2007 Rodents as Taphonomic Agents: Bone Gnawing by Brown Rats and Gray Squirrels. Journal of Forensic Sciences 52(4):765-773.

Klippel, Walter E., Jennifer A Synstelien, and Barbara J Heath
2011 Taphonomy and Fish Bones from an Enslaved African American Context at Poplar Forest, Virginia, USA. Archaeofauna 20:27-45.

Klippel, Walter E. and William B. Turner
1991 Terrestrial Gastropods from Glade Sere and the Hayes Shell Midden in Middle Tennessee. In, Beamers, Bobwhites and Blue-Points, Tributes to the Career of Paul W. Parmalee, edited by James R. Purdue, Walter E. Klippel, Bonnie W. Styles and Paul W. Parmalee. pp. 177-188. Illinois State Museum Scientific Papers 23.

McMillan, R. Bruce
1991 Paul W. Parmalee: A Pioneer in Zooarchaeology. In, Beamers, Bobwhites and Blue-Points, Tributes to the Career of Paul W. Parmalee, edited by James R. Purdue, Walter E. Klippel, Bonnie W. Styles and Paul W. Parmalee. pp. 1-13. Illinois State Museum Scientific Papers 23.
Morey, Darcy F. and Walter E. Klippel
1991 Canid Scavenging and Deer Bone Survivorship at an Archaic Period Site in Tennessee. Archaeozoologia 4(1):11-28.

Parmalee, Paul W. and Arthur E. Bogan
1998 The Freshwater Mussels of Tennessee. University of Tennessee Press, Knoxville.

Parmalee, Paul W. and Walter E. Klippel
1974 Freshwater Mussels as a Prehistoric Food Resource. American Antiquity 39(3):421-434.

1981 A Late Pleistocene Population of the Pocket Gopher, Geomys cf. bursarius, in the Nashville Basin, Tennessee. Journal of Mammalogy 62(4):831-835.

1981b A late Pleistocene Record of the Heather Vole (Phenacomys intermedius) in the Nashville Basin, Tennessee. Journal of the Tennessee Academy of Science 56(4):127-129.

1981c Remains of the Wood Turtle, Clemmys insculpta (Le Conte) from a Late Pleistocene Deposit in Middle Tennessee. American Midland Naturalist 105(2):413-416.

1982 Evidence of a Boreal Avifauna in Middle Tennessee during the Late Pleistocene. Auk 99(2):365-368.

1982b A Relic Population of Obovaria retusa (Lamarck, 1819) in the Middle Cumberland River, Tennessee. The Nautilus 96(1):30-32.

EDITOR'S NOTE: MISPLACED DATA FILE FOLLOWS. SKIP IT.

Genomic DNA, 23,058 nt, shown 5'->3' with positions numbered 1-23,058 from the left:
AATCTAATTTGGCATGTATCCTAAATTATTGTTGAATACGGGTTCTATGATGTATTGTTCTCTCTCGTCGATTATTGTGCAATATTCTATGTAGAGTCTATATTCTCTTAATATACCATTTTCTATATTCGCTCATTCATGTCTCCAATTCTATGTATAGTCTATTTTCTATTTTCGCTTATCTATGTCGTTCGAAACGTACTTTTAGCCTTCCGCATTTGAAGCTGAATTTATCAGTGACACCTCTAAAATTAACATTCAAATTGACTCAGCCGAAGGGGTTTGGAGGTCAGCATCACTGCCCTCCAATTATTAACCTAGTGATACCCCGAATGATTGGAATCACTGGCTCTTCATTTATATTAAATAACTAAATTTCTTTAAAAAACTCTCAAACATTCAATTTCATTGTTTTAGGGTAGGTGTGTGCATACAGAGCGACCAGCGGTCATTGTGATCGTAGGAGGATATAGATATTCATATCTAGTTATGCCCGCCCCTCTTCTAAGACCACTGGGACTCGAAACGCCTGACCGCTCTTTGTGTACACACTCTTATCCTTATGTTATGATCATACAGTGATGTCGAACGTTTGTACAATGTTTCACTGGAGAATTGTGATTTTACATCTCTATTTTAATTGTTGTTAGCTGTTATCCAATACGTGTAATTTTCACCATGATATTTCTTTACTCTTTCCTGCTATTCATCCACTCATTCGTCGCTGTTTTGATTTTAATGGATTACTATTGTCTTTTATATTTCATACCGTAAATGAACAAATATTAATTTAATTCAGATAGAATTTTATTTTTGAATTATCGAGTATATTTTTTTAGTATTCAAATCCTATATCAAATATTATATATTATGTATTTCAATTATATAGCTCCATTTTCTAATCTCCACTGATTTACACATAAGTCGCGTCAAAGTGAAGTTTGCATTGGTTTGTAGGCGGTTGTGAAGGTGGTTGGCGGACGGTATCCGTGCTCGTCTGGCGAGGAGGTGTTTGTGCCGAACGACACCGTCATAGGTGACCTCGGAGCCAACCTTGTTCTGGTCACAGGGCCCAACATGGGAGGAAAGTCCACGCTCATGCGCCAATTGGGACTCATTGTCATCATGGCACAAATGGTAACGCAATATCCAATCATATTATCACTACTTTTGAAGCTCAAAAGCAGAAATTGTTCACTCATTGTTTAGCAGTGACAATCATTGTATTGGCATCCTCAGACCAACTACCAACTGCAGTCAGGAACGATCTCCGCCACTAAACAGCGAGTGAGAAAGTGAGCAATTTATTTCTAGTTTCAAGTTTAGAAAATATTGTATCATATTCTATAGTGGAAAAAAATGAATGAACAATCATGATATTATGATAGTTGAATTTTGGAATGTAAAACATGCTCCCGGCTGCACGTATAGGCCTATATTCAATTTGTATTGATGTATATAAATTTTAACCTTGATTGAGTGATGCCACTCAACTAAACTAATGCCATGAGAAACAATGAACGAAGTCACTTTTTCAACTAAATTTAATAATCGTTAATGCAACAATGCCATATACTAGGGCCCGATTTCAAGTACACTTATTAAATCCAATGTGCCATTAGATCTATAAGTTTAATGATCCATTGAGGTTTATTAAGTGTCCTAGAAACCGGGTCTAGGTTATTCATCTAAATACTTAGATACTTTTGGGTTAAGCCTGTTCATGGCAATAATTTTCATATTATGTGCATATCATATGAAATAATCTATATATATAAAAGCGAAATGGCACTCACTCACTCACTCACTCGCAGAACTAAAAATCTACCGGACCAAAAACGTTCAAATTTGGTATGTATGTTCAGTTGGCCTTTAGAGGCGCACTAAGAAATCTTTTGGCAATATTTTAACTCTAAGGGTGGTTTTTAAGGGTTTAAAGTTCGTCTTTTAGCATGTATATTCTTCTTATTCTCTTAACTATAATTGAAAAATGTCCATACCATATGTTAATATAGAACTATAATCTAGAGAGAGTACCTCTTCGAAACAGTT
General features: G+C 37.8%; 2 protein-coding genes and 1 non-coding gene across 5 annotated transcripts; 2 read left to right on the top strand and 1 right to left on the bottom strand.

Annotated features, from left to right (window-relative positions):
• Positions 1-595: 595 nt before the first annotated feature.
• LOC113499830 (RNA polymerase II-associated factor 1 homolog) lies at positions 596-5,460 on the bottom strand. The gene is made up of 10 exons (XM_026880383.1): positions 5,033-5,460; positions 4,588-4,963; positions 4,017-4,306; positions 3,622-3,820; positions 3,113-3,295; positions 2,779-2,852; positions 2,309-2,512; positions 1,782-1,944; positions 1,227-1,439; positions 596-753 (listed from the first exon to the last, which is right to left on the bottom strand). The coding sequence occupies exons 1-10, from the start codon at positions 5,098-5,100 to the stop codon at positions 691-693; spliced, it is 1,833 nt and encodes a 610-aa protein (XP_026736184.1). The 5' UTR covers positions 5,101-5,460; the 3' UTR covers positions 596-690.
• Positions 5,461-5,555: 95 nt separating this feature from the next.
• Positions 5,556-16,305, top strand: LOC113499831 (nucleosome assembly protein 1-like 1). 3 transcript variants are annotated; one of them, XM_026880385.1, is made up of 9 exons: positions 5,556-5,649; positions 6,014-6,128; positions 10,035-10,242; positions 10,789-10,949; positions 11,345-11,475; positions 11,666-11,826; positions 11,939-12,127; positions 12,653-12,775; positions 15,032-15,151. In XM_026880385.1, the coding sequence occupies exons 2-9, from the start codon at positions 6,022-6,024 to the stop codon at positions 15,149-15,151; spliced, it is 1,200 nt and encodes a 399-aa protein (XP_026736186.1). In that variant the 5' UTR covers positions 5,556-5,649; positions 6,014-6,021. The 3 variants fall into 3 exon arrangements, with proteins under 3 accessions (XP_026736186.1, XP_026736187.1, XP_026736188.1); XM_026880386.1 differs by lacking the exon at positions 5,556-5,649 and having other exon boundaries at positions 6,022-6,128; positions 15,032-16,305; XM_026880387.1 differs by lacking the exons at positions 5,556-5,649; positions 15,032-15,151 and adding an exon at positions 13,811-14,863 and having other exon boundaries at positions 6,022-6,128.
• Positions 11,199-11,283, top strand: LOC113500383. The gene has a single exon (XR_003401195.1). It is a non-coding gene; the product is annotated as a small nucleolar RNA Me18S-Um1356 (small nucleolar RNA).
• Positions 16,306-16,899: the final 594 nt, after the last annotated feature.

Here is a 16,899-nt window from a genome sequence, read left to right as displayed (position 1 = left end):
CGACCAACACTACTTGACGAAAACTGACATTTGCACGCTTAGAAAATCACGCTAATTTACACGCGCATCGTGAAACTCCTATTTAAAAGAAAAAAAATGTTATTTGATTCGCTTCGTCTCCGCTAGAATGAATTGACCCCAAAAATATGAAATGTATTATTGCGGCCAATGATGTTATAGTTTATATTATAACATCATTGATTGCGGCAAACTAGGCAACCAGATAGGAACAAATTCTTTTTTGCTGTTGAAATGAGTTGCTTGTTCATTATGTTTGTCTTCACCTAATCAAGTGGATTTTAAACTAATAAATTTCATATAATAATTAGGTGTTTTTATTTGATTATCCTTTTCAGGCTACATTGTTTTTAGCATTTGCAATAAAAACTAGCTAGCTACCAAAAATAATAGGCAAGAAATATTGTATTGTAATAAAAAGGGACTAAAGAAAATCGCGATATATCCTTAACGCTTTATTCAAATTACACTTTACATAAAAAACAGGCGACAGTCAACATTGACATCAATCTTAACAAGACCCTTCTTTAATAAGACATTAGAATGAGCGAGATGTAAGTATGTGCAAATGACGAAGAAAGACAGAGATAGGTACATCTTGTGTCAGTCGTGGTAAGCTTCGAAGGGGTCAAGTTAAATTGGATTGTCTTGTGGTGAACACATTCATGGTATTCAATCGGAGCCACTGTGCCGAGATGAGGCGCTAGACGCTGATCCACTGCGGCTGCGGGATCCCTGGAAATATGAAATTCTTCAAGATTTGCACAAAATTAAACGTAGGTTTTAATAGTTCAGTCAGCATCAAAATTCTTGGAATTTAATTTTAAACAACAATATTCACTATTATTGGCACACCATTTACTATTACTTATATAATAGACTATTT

1984 The Naiad Fauna of the Tellico River, Monroe County, Tennessee. American Malacological Bulletin 3(1):41-44.

1986 A Prehistoric Aboriginal Freshwater Mussel Assemblage from the Duck River in Middle Tennessee. The Nautilus 100(4):134-140.

Parmalee, Paul W., Walter E. Klippel, and Arthur E. Bogan
1980 Notes on the Prehistoric and Present Status of the Naiad Fauna of the Middle Cumberland River, Smith-County, Tennessee. The Nautilus 94(3):93-105.

Parmalee, Paul W., Walter E. Klippel, and Arthur E. Bogan
1982 Aboriginal and Modern Freshwater Mussel Assemblages (Pelecypoda: Unionidae) from the Chickamauga Reservoir, Tennessee. Brimleyana 8:75-90.

Parmalee, Paul W., Walter E. Klippel, Peter A. Meylan and J. Alan Holman
2002 A Late Miocene-Early Pliocene Population of Trachemys (Testudines: Emydidae) from East Tennessee. Annals of Carnegie Museum 71(4):233-239.

Simek, Jan F., Charles H. Faulkner, Susan R. Frankenberg, Walter E. Klippel, Todd M. Ahlman, Nicholas P. Hermann, Sarah C. Sherwood, Renee B. Walker, W. Miles Wright, and Richard Yarnell
1997 A Preliminary Report on the Archaeology of a New Mississippian Cave Art Site in East Tennessee. Southeastern Archaeology 16(1):51-73.

Turner, William B. and Walter E. Klippel
1989 Hunter‐Gatherers in the Nashville Basin: Archaeological and Geological Evidence for Variability in Prehistoric Land Use. Geoarchaeology 4(1):43-67.

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Thoughts on pre-Clovis Archaeology in Tennessee

30 Days of Tennessee Archaeology, Day 11

Jesse W. Tune
Department of Anthropology, Fort Lewis College